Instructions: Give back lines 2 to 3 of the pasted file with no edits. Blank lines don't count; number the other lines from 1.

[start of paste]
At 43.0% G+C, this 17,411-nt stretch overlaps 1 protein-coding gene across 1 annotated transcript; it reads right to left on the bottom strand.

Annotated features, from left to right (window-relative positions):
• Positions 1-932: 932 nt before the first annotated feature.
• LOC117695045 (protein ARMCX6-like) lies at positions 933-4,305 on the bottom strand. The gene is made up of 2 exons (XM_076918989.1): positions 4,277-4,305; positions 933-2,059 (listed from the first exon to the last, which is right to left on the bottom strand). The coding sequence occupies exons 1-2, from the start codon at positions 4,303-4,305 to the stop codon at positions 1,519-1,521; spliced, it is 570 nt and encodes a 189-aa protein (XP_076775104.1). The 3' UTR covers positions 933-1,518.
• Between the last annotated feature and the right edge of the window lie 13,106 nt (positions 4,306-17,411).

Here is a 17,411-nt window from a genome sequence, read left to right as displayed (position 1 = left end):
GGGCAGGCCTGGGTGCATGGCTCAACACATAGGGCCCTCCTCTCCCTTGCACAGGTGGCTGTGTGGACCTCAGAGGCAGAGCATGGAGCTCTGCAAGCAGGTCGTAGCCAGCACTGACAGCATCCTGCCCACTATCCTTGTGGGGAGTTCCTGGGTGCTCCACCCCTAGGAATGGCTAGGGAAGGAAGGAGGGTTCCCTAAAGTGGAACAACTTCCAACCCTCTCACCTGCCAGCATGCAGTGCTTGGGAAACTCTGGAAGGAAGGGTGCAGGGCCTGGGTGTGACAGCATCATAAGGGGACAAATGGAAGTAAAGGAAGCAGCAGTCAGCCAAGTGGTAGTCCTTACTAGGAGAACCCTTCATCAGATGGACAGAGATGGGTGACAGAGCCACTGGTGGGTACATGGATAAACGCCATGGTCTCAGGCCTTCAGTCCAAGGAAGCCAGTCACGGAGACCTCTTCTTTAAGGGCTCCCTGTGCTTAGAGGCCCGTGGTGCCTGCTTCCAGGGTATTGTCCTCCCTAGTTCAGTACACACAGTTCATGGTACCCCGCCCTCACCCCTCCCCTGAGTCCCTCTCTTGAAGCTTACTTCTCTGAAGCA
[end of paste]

Annotated features, from left to right (window-relative positions):
• Positions 1-932: 932 nt before the first annotated feature.